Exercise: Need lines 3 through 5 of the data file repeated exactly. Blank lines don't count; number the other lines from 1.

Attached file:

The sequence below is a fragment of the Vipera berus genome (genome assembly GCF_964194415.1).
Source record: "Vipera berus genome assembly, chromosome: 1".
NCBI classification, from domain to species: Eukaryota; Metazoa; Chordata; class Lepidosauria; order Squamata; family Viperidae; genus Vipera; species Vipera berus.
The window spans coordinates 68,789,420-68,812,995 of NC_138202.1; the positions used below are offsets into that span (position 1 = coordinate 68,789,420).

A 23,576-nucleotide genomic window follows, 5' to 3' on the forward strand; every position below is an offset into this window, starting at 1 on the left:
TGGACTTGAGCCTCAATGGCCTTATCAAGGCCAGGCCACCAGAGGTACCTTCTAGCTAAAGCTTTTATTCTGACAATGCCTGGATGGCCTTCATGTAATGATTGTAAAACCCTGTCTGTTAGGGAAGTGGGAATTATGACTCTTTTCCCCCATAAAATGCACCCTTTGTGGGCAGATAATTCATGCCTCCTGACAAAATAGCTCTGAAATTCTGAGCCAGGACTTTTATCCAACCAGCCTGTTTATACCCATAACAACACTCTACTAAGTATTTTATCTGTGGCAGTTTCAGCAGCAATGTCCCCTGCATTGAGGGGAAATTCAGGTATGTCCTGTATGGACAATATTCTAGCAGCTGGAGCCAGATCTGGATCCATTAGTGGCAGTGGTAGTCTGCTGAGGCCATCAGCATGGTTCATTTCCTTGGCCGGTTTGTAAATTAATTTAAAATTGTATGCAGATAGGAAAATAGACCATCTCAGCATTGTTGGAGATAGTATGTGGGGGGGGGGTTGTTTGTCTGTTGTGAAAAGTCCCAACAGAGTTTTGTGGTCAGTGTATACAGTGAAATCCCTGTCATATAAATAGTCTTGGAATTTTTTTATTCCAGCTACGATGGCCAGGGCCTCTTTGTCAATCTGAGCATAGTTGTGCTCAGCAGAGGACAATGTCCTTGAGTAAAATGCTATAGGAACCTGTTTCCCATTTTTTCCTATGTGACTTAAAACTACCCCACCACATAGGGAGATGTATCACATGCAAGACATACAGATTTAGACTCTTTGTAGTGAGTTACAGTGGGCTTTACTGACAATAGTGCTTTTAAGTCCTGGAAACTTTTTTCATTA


NCBI classification, from domain to species: Eukaryota; Metazoa; Chordata; class Lepidosauria; order Squamata; family Viperidae; genus Vipera; species Vipera berus.
The window spans coordinates 68,789,420-68,812,995 of NC_138202.1; the positions used below are offsets into that span (position 1 = coordinate 68,789,420).

A 23,576-nucleotide genomic window follows, 5' to 3' on the forward strand; every position below is an offset into this window, starting at 1 on the left: